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In the Matter of the Fort Totten Metrorail v. Washington Metropolitan Area Transit Authority

December 23, 2010

IN THE MATTER OF THE FORT TOTTEN METRORAIL
JENKINS
v.
WASHINGTON METROPOLITAN AREA TRANSIT AUTHORITY, ET AL.,



The opinion of the court was delivered by: John M. Facciola United States Magistrate Judge

CASES Arising Out of the Events of June 22, 2009 LEAD CASE:

THIS DOCUMENT RELATES TO: ALL CASES

MEMORANDUM OPINION

This case was referred to me for resolution of discovery disputes. Currently pending and ready for resolution is Plaintiffs' Response to Defendant ADCO Circuit[s] Inc.'s Motion to Dismiss and Motion for Leave to Conduct Jurisdictional Discovery [#108] ("Plains. Mot."). For the reasons stated herein, the motion will be granted.

INTRODUCTION

This case arises out of the June 22, 2009 Metrorail train accident that resulted in the deaths of nine individuals and the injury of between seventy and eighty others. Plains. Mot. at 1. Plaintiffs are various passengers on that train as well as the estates of those passengers who are deceased. Second Amended Master Complaint [#125] ("SAMC") ¶¶ 20-155. Defendants are 1) the Washington Metropolitan Area Transit Authority ("WMATA"), the owner of the subway system where the accident occurred (SAMC ¶ 3), 2) Alstom Signaling, Inc., a Delaware corporation that "provides train traffic control equipment, software and support services to Defendant WMATA" (SAMC ¶ 7), 3) Ansaldo STS USA, Inc., a Delaware corporation that "provided train traffic control equipment, software and support services to WMATA" (SAMC ¶¶ 10, 11), 4) ARINC, a Delaware corporation that "provided train traffic control equipment, including a safety warning system designed to detect the presence of other trains on the track, software and other support services to Defendant WMATA") (SAMC ¶¶ 13, 14), and 5) ADCO Circuits, Inc., a Michigan corporation that "provided circuit boards which were installed in train traffic control equipment manufactured and/or assembled by Defendants Alstom and/or ARINC and sold to Defendant WMATA" (SAMC ¶¶ 16, 17).

On August 2, 2010, ADCO moved to dismiss all claims against it on the grounds the Court lacked jurisdiction over it pursuant to Rule 12(b)(2) of the Federal Rules of Civil Procedure and that plaintiffs failed to state a claim pursuant to Rule 12(b)(6) of the Federal Rules of Civil Procedure. Defendant ADCO Circuits, Inc.'s Motion to Dismiss Plaintiffs' First Amended Master Complaint for Lack of Personal Jurisdiction and Failure to State a Claim ("ADCO's MTD") [#73]. Plaintiffs then sought leave of the Court to file a Second Amended Master Complaint ("SAMC") [#125], which was granted nunc pro tunc by minute order. See Minute Order dated October 18, 2010. In that complaint, plaintiffs assert nine claims against ADCO: 1) Count VII: Negligent Train Traffic Control (SAMC ¶¶ 228-241), 2) Count IX: Strict Products Liability-Design Defect, Manufacturing Defect, Failure to Warn (SAMC ¶¶ 250-259), 3) Count X: Negligence-Design Defect, Manufacturing Defect, Failure to Warn (SAMC ¶¶ 260-267), 4) Count XI: Breach of Implied Warrant of Merchantability (SAMC ¶¶ 268-272), 5) Count XII: Breach of Express Warranty (SAMC ¶¶ 273-276), 6) Count XIV: Negligent Train Traffic Control (SAMC ¶¶ 284-298), 7) Count XV: Breach of Warranty & Implied Warranty of Fitness for Particular Purpose (SAMC ¶¶ 299-305), 8) Count XVI: Wrongful Death (SAMC ¶¶ 306-307), and 9) Count XVII: Survival Action for Injuries Prior to Death (SAMC ¶¶ 308-311). In its opposition to ADCO's motion to dismiss,*fn1 plaintiffs also moved the Court for an additional sixty days within which to conduct jurisdictional discovery.*fn2 Plains. Mot. at 2. That is the motion currently before the Court.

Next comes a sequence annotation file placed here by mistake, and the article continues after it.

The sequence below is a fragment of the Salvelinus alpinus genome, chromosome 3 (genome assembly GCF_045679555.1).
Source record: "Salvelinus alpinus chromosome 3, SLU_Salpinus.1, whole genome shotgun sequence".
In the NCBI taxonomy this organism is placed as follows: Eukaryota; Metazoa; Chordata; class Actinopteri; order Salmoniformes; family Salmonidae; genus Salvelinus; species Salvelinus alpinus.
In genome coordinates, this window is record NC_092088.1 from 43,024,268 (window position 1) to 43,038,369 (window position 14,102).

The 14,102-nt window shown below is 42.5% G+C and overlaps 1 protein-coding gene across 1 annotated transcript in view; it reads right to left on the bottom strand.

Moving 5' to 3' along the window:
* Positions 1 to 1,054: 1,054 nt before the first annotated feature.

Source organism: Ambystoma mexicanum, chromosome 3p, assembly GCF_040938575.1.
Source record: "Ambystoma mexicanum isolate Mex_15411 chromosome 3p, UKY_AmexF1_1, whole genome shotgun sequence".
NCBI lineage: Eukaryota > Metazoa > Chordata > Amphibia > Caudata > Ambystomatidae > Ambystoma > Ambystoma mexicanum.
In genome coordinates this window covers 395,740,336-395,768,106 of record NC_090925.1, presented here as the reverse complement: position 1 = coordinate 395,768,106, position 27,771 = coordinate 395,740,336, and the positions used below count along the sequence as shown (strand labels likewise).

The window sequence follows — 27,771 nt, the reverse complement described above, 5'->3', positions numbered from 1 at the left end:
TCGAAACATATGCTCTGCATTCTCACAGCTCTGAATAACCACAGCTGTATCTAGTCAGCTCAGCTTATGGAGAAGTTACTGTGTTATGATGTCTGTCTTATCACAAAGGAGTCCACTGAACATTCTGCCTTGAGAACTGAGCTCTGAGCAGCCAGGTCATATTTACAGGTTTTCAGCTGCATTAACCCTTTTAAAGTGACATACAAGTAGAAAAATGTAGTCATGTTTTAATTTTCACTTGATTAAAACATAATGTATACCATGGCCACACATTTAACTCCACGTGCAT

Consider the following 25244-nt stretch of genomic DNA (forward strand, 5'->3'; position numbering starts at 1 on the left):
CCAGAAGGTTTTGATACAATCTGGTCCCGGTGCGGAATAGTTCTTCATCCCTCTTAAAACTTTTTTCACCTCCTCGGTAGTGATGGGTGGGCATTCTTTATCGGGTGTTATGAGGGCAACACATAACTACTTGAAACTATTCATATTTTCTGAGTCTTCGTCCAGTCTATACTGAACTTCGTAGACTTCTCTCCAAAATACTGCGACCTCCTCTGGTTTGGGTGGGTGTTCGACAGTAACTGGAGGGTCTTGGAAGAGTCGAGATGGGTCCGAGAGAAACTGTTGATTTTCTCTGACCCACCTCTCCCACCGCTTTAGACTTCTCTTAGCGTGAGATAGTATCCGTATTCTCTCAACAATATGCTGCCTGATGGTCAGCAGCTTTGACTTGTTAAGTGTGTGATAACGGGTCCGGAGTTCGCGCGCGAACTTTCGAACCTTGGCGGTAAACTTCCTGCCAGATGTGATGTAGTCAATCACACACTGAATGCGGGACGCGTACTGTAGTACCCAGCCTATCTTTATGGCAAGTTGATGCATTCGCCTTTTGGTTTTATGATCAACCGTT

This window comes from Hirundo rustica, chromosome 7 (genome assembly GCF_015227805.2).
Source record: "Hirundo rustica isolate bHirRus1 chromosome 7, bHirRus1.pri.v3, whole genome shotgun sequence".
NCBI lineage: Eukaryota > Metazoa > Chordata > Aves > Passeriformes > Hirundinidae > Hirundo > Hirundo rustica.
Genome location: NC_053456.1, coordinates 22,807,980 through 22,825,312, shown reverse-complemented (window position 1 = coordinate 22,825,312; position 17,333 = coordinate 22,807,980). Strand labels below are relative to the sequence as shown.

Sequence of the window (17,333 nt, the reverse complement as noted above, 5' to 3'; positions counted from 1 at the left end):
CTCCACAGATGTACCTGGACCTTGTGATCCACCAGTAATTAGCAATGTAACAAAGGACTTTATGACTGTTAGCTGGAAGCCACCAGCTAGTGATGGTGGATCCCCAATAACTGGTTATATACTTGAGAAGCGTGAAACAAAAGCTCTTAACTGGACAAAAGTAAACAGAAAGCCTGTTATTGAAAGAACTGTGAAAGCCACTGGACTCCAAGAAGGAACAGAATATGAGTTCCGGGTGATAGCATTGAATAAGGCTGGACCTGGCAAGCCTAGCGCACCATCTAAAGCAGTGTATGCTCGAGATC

DISCUSSION

I. Standard of Review

In the District of Columbia Circuit, the standard for permitting jurisdictional discovery is "quite liberal." Diamond Chem. Co. v. Atofina Chems., Inc., 268 F. Supp. 2d 1, 15 (D.D.C. 2003). Accord Davis v. Grant Park Nursing Home LP, 639 F. Supp. 2d 60, 75 (D.D.C. 2009). "[H]owever, in order to get jurisdictional discovery a plaintiff must have at least a good faith belief that such discovery will enable it to show that the court has personal jurisdiction over the defendant." Caribbean Broad. Sys. Ltd. v. Cable & Wireless PLC, 148 F.3d 1080, 1090 (D.C. Cir. 1998). Accord Farouki v. Petra Int'l Baking Corp., 683 F. Supp. 2d 23, 28 (D.D.C. 2010). In addition, plaintiffs must provide the Court with a "detailed showing of what discovery it wishes to conduct or what result it thinks such discovery would produce." United States v. Philip Morris, Inc., 116 F. Supp. 2d 116, 130 n.16 (D.D.C. 2000). Ultimately, the trial court has broad discretion to allow or disallow the discovery sought. FC Inv. Grp. LC v. IFX Markets. Ltd., 529 F.3d 1087, 1093 (D.C. Cir. 2008). Accord NBC-USA Housing, Inc., Twenty-Six v. Donovan, -F. Supp. 2d -, 2010 WL 3786502, at *4 (D.D.C. Sept. 27, 2010).

II. Analysis

Plaintiffs claim and ADCO does not dispute*fn3 that general jurisdiction is proper under "the Washington Metropolitan Area Transit Regional Compact, which establishes original jurisdiction in this Court over WMATA matters pursuant to WMATRC Art XVI § 81; D.C. Code Ann. § 1-2431(81) (1981) and DC ST § 9-1107.10."*fn4 SAMC ¶ 1. ADCO does dispute, however, that it is subject to this Court's personal jurisdiction. See Fed. R. Civ. P. 12(b)(2).

In order for this Court to exercise personal jurisdiction over ADCO, a non-resident defendant, the Court must first determine whether such jurisdiction is authorized by the District of Columbia's long-arm statute and then whether the exercise of such jurisdiction satisfies due process requirements. See NBC-USA ...


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